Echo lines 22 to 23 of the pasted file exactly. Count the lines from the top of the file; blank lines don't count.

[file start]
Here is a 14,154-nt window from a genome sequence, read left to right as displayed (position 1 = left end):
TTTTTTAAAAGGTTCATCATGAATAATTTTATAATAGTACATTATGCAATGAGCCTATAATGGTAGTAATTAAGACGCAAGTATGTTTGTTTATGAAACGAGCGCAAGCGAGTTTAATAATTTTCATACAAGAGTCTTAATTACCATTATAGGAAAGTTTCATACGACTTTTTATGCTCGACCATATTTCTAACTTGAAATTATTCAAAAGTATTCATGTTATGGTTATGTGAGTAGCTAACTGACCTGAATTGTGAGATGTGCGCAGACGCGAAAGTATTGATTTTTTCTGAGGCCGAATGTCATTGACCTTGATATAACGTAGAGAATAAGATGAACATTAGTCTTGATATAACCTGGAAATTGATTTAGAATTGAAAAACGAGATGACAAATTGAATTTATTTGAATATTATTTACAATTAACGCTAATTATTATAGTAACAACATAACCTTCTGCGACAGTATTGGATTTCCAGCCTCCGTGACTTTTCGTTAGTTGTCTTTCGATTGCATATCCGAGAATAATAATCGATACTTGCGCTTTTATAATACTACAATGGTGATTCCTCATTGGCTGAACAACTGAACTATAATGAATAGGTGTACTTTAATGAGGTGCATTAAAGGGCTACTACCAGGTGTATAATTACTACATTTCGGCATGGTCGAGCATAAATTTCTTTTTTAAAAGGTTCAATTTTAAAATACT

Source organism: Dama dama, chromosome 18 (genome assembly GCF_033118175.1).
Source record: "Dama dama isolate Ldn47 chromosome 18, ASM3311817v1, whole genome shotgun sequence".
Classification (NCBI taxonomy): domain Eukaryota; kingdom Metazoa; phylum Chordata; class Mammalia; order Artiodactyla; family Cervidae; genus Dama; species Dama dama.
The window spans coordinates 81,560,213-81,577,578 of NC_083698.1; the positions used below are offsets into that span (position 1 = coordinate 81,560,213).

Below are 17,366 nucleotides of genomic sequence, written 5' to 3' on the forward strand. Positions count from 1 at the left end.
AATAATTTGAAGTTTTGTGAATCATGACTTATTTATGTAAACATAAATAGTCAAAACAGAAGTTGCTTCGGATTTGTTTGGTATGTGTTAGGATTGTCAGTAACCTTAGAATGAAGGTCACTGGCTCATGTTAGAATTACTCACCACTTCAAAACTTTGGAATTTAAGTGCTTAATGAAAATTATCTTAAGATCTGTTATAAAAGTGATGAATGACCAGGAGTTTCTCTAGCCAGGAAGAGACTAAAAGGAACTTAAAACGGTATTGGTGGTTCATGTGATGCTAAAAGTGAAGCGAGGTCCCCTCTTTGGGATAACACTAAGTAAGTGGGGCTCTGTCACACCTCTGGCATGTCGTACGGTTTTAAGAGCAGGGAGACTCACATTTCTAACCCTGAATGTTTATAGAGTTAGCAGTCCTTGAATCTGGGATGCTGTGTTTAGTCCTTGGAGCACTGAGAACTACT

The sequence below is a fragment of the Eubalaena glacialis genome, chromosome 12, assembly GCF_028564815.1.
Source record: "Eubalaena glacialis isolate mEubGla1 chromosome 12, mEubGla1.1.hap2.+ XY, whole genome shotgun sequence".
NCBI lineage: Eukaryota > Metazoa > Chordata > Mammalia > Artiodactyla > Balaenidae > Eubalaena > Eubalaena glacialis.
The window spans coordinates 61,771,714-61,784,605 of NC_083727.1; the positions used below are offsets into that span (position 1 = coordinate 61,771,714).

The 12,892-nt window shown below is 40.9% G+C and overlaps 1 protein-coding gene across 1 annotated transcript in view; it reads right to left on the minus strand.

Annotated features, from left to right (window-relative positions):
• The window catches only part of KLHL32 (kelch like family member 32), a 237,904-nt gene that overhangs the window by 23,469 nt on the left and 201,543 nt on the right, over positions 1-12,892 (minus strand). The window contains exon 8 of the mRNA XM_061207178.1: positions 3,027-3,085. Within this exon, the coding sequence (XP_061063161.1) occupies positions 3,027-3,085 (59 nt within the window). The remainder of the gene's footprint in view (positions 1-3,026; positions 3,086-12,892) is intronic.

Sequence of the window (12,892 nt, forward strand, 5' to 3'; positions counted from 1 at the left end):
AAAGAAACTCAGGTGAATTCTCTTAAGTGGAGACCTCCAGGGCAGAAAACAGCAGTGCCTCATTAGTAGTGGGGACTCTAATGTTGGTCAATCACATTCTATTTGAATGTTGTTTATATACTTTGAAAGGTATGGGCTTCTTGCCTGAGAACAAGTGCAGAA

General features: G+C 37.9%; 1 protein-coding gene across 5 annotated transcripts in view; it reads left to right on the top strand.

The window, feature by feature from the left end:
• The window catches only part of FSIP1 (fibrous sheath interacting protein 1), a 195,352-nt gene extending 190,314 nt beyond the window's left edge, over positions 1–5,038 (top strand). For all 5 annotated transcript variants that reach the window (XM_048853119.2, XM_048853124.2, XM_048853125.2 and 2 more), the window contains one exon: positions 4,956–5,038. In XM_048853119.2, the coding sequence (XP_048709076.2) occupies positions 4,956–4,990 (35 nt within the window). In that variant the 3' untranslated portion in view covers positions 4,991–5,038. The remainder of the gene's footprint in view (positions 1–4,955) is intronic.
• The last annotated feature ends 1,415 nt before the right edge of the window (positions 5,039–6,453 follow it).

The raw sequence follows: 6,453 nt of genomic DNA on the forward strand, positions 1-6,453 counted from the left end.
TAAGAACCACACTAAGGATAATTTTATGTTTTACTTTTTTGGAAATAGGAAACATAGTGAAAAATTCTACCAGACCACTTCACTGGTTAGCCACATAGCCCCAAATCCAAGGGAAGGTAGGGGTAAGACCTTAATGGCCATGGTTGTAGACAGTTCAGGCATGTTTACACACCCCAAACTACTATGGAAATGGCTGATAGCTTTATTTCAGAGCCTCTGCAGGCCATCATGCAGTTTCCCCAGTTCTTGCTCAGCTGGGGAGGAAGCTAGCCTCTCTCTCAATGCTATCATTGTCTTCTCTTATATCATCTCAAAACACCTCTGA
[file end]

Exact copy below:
The raw sequence follows: 6,453 nt of genomic DNA on the forward strand, positions 1-6,453 counted from the left end.
TAAGAACCACACTAAGGATAATTTTATGTTTTACTTTTTTGGAAATAGGAAACATAGTGAAAAATTCTACCAGACCACTTCACTGGTTAGCCACATAGCCCCAAATCCAAGGGAAGGTAGGGGTAAGACCTTAATGGCCATGGTTGTAGACAGTTCAGGCATGTTTACACACCCCAAACTACTATGGAAATGGCTGATAGCTTTATTTCAGAGCCTCTGCAGGCCATCATGCAGTTTCCCCAGTTCTTGCTCAGCTGGGGAGGAAGCTAGCCTCTCTCTCAATGCTATCATTGTCTTCTCTTATATCATCTCAAAACACCTCTGA